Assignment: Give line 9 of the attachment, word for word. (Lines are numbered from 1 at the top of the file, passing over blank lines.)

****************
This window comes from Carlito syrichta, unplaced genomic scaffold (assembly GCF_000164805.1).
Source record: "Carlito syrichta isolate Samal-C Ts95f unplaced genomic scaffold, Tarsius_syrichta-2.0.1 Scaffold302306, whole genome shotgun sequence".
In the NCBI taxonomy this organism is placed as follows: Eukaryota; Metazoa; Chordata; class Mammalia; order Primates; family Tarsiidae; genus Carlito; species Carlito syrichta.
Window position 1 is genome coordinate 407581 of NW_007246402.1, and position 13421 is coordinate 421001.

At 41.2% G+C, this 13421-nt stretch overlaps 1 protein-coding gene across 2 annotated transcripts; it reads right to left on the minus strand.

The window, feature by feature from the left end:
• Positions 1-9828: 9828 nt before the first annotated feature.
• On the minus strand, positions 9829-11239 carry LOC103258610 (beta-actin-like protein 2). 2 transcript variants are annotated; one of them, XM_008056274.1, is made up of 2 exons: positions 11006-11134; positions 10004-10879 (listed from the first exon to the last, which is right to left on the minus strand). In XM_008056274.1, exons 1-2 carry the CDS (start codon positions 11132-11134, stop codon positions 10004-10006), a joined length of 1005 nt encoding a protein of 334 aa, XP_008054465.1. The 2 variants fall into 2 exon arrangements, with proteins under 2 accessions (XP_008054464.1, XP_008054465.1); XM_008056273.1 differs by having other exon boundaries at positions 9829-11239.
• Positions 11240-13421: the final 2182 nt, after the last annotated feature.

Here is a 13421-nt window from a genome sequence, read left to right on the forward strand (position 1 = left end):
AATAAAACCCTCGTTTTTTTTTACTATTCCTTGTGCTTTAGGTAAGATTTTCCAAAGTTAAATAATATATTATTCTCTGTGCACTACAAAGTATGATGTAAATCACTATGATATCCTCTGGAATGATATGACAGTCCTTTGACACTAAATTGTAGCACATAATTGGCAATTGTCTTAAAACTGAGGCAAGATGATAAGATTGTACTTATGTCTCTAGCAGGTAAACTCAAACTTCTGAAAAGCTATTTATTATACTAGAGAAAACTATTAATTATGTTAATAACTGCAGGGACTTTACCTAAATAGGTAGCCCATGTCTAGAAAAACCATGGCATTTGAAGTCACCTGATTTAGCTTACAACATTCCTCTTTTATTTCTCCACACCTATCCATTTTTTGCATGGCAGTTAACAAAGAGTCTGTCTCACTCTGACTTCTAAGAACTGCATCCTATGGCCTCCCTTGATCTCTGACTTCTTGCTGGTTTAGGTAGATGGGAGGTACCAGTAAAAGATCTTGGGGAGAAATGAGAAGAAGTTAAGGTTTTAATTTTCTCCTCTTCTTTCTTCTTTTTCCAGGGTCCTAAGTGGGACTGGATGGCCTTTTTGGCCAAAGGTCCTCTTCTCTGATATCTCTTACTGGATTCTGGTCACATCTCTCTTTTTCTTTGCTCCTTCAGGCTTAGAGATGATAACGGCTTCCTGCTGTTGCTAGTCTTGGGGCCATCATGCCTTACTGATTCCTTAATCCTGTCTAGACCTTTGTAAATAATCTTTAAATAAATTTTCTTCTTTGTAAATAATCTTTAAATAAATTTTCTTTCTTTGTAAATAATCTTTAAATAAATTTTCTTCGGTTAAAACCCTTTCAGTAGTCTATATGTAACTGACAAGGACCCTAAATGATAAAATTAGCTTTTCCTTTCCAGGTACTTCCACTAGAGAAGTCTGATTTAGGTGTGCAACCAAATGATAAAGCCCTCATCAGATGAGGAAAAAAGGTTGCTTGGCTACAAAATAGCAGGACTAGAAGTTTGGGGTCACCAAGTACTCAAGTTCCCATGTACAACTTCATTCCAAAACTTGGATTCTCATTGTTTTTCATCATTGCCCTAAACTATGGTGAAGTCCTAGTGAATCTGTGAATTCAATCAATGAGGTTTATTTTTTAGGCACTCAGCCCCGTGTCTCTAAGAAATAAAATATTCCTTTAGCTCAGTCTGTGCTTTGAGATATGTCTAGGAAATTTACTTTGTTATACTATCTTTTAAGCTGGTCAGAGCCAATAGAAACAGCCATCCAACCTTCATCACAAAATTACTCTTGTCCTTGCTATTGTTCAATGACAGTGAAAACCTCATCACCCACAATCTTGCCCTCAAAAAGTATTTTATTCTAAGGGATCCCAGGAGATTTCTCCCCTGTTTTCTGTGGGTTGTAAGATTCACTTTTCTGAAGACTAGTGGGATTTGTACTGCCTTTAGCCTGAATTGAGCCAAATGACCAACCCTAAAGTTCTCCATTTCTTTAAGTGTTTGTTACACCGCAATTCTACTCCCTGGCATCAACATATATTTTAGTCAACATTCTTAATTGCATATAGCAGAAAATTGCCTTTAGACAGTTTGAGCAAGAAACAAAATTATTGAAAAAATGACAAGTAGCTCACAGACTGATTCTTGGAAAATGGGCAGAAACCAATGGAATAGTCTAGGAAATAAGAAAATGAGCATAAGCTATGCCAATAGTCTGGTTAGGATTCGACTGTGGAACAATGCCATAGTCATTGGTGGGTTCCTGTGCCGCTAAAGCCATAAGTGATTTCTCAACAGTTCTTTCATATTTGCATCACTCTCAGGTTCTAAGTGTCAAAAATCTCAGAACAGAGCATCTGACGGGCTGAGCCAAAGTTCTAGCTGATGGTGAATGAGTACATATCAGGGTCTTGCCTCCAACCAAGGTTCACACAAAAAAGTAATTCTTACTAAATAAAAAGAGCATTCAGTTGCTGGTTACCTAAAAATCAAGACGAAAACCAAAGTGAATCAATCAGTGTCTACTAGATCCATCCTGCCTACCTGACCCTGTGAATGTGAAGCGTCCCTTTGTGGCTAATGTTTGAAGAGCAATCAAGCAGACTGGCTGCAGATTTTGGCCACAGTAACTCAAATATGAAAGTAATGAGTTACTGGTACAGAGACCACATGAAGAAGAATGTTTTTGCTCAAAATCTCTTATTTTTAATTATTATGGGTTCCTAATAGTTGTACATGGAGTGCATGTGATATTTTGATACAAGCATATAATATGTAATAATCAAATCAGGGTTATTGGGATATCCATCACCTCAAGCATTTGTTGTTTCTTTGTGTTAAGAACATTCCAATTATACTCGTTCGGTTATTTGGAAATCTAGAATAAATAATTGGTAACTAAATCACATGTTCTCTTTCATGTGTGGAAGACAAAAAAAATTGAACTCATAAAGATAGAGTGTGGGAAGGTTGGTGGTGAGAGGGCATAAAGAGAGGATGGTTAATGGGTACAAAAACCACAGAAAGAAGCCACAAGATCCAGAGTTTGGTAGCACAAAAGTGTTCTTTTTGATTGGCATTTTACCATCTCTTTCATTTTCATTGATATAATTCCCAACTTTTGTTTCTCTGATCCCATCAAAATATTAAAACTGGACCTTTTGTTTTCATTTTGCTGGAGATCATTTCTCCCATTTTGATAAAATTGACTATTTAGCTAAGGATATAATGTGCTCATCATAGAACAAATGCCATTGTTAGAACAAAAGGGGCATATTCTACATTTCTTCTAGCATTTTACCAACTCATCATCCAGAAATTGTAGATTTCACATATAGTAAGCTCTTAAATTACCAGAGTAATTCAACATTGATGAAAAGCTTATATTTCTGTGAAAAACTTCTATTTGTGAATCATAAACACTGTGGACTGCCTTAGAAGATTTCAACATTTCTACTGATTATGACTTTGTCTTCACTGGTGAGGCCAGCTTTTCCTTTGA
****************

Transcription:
• Positions 11240-13421: the final 2182 nt, after the last annotated feature.